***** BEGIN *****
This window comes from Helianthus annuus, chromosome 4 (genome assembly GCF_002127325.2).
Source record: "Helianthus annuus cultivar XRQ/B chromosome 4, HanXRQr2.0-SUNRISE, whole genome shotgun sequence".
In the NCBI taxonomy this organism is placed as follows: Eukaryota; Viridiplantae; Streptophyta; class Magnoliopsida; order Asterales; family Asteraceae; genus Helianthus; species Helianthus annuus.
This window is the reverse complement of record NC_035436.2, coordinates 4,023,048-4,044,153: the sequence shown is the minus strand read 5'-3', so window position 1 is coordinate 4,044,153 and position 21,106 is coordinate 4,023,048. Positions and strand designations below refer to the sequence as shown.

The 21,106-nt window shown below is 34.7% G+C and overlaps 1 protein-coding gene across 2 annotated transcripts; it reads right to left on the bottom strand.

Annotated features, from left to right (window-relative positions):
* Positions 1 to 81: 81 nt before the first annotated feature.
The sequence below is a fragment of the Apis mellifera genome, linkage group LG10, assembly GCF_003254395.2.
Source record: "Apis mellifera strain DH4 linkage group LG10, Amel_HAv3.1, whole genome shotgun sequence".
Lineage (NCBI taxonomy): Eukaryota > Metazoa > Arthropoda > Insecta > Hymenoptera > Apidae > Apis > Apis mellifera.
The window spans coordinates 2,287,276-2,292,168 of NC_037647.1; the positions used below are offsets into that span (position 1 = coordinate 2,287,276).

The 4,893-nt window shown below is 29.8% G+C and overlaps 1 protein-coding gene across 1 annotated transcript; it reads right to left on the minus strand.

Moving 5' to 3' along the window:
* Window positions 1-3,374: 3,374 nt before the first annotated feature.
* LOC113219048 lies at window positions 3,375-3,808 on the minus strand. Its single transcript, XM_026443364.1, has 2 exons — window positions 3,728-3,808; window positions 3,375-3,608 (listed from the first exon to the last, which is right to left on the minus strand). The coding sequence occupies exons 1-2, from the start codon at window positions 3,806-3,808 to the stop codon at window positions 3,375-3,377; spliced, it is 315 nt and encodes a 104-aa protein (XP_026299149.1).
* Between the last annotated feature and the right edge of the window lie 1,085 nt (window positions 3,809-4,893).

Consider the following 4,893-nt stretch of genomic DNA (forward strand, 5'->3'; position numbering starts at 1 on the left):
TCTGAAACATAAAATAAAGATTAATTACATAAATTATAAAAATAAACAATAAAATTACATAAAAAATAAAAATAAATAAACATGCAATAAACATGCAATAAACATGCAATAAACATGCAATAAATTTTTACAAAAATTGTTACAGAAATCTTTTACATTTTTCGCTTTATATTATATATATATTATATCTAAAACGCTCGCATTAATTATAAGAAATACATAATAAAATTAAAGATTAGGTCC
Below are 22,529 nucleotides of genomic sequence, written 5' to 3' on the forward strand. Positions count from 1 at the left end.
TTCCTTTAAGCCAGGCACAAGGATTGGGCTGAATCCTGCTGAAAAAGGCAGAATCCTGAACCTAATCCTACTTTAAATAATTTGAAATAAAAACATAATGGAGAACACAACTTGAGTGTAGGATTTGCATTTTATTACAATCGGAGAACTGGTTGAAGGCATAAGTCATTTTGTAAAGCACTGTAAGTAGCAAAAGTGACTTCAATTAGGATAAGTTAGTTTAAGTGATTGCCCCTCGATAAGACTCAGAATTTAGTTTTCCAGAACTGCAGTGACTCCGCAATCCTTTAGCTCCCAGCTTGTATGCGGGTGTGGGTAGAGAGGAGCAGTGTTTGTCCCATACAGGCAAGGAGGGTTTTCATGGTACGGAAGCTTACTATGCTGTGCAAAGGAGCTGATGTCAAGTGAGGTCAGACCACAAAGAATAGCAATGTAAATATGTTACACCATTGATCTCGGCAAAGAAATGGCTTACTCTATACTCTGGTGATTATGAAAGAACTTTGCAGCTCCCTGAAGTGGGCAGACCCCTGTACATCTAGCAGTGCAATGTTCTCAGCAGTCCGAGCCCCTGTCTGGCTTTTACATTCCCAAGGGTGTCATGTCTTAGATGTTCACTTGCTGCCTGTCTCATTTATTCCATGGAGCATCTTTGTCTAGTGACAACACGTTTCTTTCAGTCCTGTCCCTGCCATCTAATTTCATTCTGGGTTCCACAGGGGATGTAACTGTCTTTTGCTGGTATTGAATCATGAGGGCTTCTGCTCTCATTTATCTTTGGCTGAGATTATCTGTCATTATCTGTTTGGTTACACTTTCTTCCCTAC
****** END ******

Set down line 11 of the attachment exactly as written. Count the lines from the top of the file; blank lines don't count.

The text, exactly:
The window spans coordinates 2,287,276-2,292,168 of NC_037647.1; the positions used below are offsets into that span (position 1 = coordinate 2,287,276).